What is the all the buzz about BPA?

What is BPA?

BPA stands for Bisphenol A. BPA is a chemical that has been used in making certain plastics and epoxy resins since the late 1950’s. BPA is often found in the type of polycarbonate plastic used to make food storage containers, water bottles, plastic cups, baby bottles and many other plastic products. The epoxy resin used to line the insides cans for canned foods contains BPA. BPA residue can even be detected in the epoxy used in some dental sealants.

Why should we be concerned?

Studies focusing on the possible adverse effects of BPA began to increase and gain more attention in the late 1990’s.  In 2010 the United States' Food and Drug Administration (FDA) announce it had “some concern about the potential effects of BPA on the brain, behavior, and prostate gland in fetuses, infants and young children” (FDA 2010). At this time the FDA began to launch initiatives to reduce BPA in our environment, especially in relation to contact with food. In 2010, the FDA banned the use of BPA in baby bottles but in 2012 denied a petition to ban BPA in all food and beverage packaging.  

Studies show that BPA seeps from the containers and packaging into the food and beverages that they hold. The FDA acknowledges that this occurs but claims that due to the low levels of BPA released into the food it is still safe. However, the FDA continues to monitor the research on the impacts of BPA. Some research shows that heating plastic, by heating a container made with BPA in a microwave or leaving a water bottle in the hot sun for example, actually increases the amount of BPA released into the food.

How much BPA is too much?

The FDA has said that BPA is safe at very low levels for human exposure.  BPA is so common in today’s environment that a 2004 study conducted by the Centers for Disease Control and Prevention found detectable levels of BPA in 93% of study participants.  How much is too much varies. The European Union set a limit of 600 parts per billion (ppb) of BPA per kilogram of food, Japan’s limit is 2,500 ppb. Meanwhile France has suspended production, import export and marketing of BPA packaging coming into direct contact with food setting its safe level at 0.0025ppb per day.

What are the effects of BPA?

Research shows that the negative impacts of ingesting BPA may include:

·        Altering brain function

·        Behavioral changes

·        Impacts gland functioning

·        Disruptions of the endocrine system

·        Adverse effects on breast development

·        Contributes to obesity – impacts metabolism

·        Contributing factor in neurological and immune disorders

·        Cancer

Studies show that infants and children are especially sensitive to the effects of BPA because their systems are more sensitive and therefore more susceptible to BPA.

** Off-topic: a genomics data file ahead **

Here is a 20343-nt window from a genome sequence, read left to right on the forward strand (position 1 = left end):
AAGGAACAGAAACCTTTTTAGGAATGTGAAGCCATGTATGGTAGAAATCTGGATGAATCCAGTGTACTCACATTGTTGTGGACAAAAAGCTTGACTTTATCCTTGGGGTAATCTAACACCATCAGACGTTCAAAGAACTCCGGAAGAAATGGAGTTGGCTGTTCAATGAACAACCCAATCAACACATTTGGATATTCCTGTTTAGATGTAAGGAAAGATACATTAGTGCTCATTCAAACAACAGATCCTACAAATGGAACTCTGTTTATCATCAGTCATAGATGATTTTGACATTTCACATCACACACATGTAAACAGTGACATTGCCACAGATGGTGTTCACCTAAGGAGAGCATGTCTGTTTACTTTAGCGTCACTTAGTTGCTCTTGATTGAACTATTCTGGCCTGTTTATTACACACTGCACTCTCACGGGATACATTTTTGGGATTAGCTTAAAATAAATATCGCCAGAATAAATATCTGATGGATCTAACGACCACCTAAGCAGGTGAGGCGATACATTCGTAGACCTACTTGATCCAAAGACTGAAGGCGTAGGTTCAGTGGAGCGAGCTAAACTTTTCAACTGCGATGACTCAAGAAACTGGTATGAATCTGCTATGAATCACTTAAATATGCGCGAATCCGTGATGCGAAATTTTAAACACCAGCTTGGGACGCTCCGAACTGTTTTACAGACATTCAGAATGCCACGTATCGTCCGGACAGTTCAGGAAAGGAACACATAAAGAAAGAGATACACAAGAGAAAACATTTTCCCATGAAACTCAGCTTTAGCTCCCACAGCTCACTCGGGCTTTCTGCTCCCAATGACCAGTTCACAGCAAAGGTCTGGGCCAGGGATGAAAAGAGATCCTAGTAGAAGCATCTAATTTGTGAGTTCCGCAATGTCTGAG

How can we minimize the levels of BPA that we ingest?

While Both the FDA and the European Food and Safety Authority continue to research and monitor the effects of BPA on our health we can still take proactive steps to minimize the levels of BPA we ingest by implementing these steps:

1.     Use BPA free products. The Organic Health Store and many other vendors offer a variety of BPA free products for the informed consumer.

2.     Reduce the use of canned foods. Substitute fresh, frozen or dried food for canned food.

3.     Rinsing canned foods in water may help lower the level of BPA in the food to a degree.

4.     Seek out canned products that use BPA Free Lining. Eden Organic, Vital Choice, Wild Planet, Native Forrest, Amy’s, Farmer’s Market, and Tyson are just a few of the brands that use BPA Free packaging. However companies do not always label their BPS free canned food products.

5.     Avoid heating food and beverages in plastic containers. The heat from the microwave or dishwasher causes plastics containing BPA to break down and over time increase the amounts of BPA released into the foods they contain.

6.     Use Glass, porcelain or stainless steel containers for storage and serving.

7.     Take special care to minimize exposure to BPA for infants and children.

8.      Discard older baby bottles and plastic cups that contain BPA and replace with newer BPA free containers.

9.     Remain vigilant and keep informed. Be aware of new research findings and of new BPA free products as they are introduced to consumers.

What can we do to encourage companies to be proactive in going ‘BPA Free’?

Many companies are beginning to take proactive steps to remove BPA from food packaging, even without government regulation forcing them to do so. As consumers we can take steps to encourage companies to take action by asking for the BPA status of products, if it is not already disclosed. We can reward companies that have already taken steps to remove BPA by purchasing their products, providing positive customer reviews and promoting these companies through on social media. Until more is known about the effects of BPA and what levels are safe for humans, it is wise to exercise caution. Make safety a priority for you and your family by being proactive in reducing the BPA in your environment.

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